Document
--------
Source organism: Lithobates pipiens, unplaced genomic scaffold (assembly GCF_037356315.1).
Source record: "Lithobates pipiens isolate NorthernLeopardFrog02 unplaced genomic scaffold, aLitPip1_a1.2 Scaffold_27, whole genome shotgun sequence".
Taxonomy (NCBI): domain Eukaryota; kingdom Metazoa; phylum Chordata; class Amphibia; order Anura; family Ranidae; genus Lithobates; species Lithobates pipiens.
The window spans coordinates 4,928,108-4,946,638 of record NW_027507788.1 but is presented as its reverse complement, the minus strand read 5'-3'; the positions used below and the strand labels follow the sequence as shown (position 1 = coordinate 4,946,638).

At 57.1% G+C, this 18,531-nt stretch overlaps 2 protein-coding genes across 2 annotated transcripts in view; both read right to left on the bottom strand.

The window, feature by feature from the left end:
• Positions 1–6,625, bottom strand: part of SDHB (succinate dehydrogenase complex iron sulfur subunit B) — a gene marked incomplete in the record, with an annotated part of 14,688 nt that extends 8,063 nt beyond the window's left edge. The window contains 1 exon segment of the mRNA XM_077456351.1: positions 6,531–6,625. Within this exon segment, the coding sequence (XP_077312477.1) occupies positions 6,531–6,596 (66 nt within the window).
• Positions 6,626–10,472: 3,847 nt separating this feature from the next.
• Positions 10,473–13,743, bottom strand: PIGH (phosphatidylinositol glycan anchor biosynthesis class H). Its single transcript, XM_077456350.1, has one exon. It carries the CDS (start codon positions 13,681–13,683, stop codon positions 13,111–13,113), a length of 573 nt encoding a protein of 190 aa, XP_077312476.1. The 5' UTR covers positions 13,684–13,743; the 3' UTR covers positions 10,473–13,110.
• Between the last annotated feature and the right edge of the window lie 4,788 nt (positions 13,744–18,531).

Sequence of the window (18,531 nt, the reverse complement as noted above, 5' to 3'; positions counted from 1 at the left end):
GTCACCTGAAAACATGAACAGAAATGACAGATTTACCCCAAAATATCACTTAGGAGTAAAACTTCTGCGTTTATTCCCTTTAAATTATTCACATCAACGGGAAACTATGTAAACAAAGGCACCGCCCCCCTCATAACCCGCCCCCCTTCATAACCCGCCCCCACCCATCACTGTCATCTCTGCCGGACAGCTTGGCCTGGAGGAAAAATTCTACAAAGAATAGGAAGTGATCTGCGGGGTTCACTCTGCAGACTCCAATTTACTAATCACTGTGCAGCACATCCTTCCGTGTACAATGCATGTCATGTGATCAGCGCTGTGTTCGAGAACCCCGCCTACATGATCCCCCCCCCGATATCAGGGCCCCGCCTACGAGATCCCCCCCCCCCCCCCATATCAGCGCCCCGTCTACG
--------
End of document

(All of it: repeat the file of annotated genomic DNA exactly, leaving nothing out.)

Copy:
Source organism: Lithobates pipiens, unplaced genomic scaffold (assembly GCF_037356315.1).
Source record: "Lithobates pipiens isolate NorthernLeopardFrog02 unplaced genomic scaffold, aLitPip1_a1.2 Scaffold_27, whole genome shotgun sequence".
Taxonomy (NCBI): domain Eukaryota; kingdom Metazoa; phylum Chordata; class Amphibia; order Anura; family Ranidae; genus Lithobates; species Lithobates pipiens.
The window spans coordinates 4,928,108-4,946,638 of record NW_027507788.1 but is presented as its reverse complement, the minus strand read 5'-3'; the positions used below and the strand labels follow the sequence as shown (position 1 = coordinate 4,946,638).

At 57.1% G+C, this 18,531-nt stretch overlaps 2 protein-coding genes across 2 annotated transcripts in view; both read right to left on the bottom strand.

The window, feature by feature from the left end:
• Positions 1–6,625, bottom strand: part of SDHB (succinate dehydrogenase complex iron sulfur subunit B) — a gene marked incomplete in the record, with an annotated part of 14,688 nt that extends 8,063 nt beyond the window's left edge. The window contains 1 exon segment of the mRNA XM_077456351.1: positions 6,531–6,625. Within this exon segment, the coding sequence (XP_077312477.1) occupies positions 6,531–6,596 (66 nt within the window).
• Positions 6,626–10,472: 3,847 nt separating this feature from the next.
• Positions 10,473–13,743, bottom strand: PIGH (phosphatidylinositol glycan anchor biosynthesis class H). Its single transcript, XM_077456350.1, has one exon. It carries the CDS (start codon positions 13,681–13,683, stop codon positions 13,111–13,113), a length of 573 nt encoding a protein of 190 aa, XP_077312476.1. The 5' UTR covers positions 13,684–13,743; the 3' UTR covers positions 10,473–13,110.
• Between the last annotated feature and the right edge of the window lie 4,788 nt (positions 13,744–18,531).

Sequence of the window (18,531 nt, the reverse complement as noted above, 5' to 3'; positions counted from 1 at the left end):
GTCACCTGAAAACATGAACAGAAATGACAGATTTACCCCAAAATATCACTTAGGAGTAAAACTTCTGCGTTTATTCCCTTTAAATTATTCACATCAACGGGAAACTATGTAAACAAAGGCACCGCCCCCCTCATAACCCGCCCCCCTTCATAACCCGCCCCCACCCATCACTGTCATCTCTGCCGGACAGCTTGGCCTGGAGGAAAAATTCTACAAAGAATAGGAAGTGATCTGCGGGGTTCACTCTGCAGACTCCAATTTACTAATCACTGTGCAGCACATCCTTCCGTGTACAATGCATGTCATGTGATCAGCGCTGTGTTCGAGAACCCCGCCTACATGATCCCCCCCCCGATATCAGGGCCCCGCCTACGAGATCCCCCCCCCCCCCCCATATCAGCGCCCCGTCTACG